Digital health and the rise of the IoT require a total transformation of the way that connected products and solutions are designed, developed, tested and deployed. Although the devices themselves are the most visible part of the digital healthcare ecosystem, in reality the back end software, hardware, algorithms and security all need to work seamlessly. Digital health providers therefore tend to require rigorous product, solution and algorithm testing, reproducing various scenarios under controlled, real-life conditions in professional lab environments, to ensure ground truth validation before going to market.
Is your framework fit for purpose?
Most organizations are aware that they could be automating more manual testing (and nowhere is that more true than in the healthcare sector). One of the barriers to success lies in the tools organizations already deploy. If your test framework is outdated, it is likely that the level of test automation is outdated too. It’s easy for healthcare service providers to get stuck in a mentality of “if it ain’t broke, don’t fix it” when it comes to testing, because with so many complex interdependencies between the code and the testing tools, it can seem daunting to change any one element for fear that the whole thing will come tumbling down like a house of cards. My message to you: be brave! Or rather, seek advice, do your research, then be brave! Apexon fully understands these interdependencies, and we’re proud to partner with the best companies in the world to provide the best test solutions for our customers. For example, we recently teamed with Perfecto to help a major healthcare service provider with its mobile test automation. In that instance we built on Perfecto’s open source solution to develop an Appium automation framework capable of handling upwards of 300% increase in automated testing.
A push in the right direction
Overhauling one’s test and automation function is a big deal, which is why it’s particularly useful to get specialist help for the critical beginning phase. When you’re trying to shift from a QA to QE mindset and introduce continuous integration into your SDLC, you need an intense period to analyze requirements, create a working action plan and deploy it correctly. Getting a little outside help during this process is resource well spent in the overall scheme of things. We’re biased, of course, but for clients looking to get CI/CD initiatives off to a flying start, our own JumpStart Program is a proven, intensive treatment. For instance, our program recently helped the same major healthcare provider automate more than 400 test cases in the first twelve weeks for apps across iOS and Android.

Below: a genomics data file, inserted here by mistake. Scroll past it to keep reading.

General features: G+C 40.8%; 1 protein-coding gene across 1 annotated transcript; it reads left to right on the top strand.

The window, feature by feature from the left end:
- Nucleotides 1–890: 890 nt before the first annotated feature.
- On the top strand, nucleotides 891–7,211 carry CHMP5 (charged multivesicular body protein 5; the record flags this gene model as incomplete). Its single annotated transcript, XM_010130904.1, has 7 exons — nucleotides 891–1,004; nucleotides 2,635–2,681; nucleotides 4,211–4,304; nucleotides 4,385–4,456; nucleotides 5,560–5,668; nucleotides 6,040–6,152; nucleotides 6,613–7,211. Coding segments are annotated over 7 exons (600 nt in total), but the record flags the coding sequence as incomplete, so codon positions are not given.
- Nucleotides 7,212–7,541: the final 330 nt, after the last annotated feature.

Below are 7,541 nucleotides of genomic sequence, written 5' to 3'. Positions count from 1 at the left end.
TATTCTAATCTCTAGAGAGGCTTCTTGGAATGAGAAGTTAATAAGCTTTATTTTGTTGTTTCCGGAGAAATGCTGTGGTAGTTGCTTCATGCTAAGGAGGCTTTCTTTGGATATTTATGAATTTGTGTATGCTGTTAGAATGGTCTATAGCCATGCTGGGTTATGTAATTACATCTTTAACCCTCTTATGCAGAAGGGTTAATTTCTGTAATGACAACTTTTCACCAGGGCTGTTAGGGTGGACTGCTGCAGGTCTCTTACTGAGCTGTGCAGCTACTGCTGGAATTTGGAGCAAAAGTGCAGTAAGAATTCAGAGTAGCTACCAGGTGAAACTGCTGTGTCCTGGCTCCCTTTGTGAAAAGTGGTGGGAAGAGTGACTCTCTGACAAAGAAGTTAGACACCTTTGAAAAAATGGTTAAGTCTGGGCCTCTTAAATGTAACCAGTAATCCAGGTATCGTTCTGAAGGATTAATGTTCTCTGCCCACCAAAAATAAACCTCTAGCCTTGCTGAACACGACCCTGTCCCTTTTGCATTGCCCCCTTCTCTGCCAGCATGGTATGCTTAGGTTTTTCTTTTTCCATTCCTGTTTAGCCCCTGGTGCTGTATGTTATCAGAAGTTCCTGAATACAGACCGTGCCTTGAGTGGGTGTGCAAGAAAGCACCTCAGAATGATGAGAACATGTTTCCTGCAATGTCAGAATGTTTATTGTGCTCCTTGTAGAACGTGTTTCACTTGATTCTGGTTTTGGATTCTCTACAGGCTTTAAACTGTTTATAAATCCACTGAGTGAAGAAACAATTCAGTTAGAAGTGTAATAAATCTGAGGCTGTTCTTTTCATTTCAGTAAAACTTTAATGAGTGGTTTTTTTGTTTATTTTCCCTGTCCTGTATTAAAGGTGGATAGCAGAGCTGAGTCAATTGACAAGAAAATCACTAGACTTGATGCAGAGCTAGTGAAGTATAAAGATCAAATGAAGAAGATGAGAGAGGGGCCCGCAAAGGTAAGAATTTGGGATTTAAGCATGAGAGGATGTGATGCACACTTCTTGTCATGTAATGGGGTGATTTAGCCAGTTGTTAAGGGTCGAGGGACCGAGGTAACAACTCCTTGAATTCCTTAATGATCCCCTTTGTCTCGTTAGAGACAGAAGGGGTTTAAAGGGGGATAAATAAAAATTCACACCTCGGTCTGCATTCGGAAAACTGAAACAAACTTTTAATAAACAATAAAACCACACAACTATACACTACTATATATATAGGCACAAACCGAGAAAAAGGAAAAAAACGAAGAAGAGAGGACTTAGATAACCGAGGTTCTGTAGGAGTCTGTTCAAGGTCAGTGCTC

Let’s not forget…the testing pipeline
The final challenge in achieving full CI/CD is ensuring the entire testing pipeline is executing in parallel. All types of functional testing can benefit in terms of quality and speed. For instance, it is not unusual to experience regression test time improvement of 50% and easily greater. Optimizing workflows in this way is key for sustaining and growing the success of the mobility initiative.
If you’re in the healthcare sector and believe your testing processes could do with a check-up, book an appointment to talk to us.
We have had some time to play, experiment and experience the new features of Android N, based on the developer preview version. In this post we are sharing our observations and...
Artificial intelligence (AI) is a hot-button issue in healthcare. It is creating divisive arguments around the pros and cons of the ethical, clinical, and financial implications...
As the growth towards 5G networks continues, smart healthcare applications have the potential to revolutionize the way in which patients, healthcare providers, hospitals,...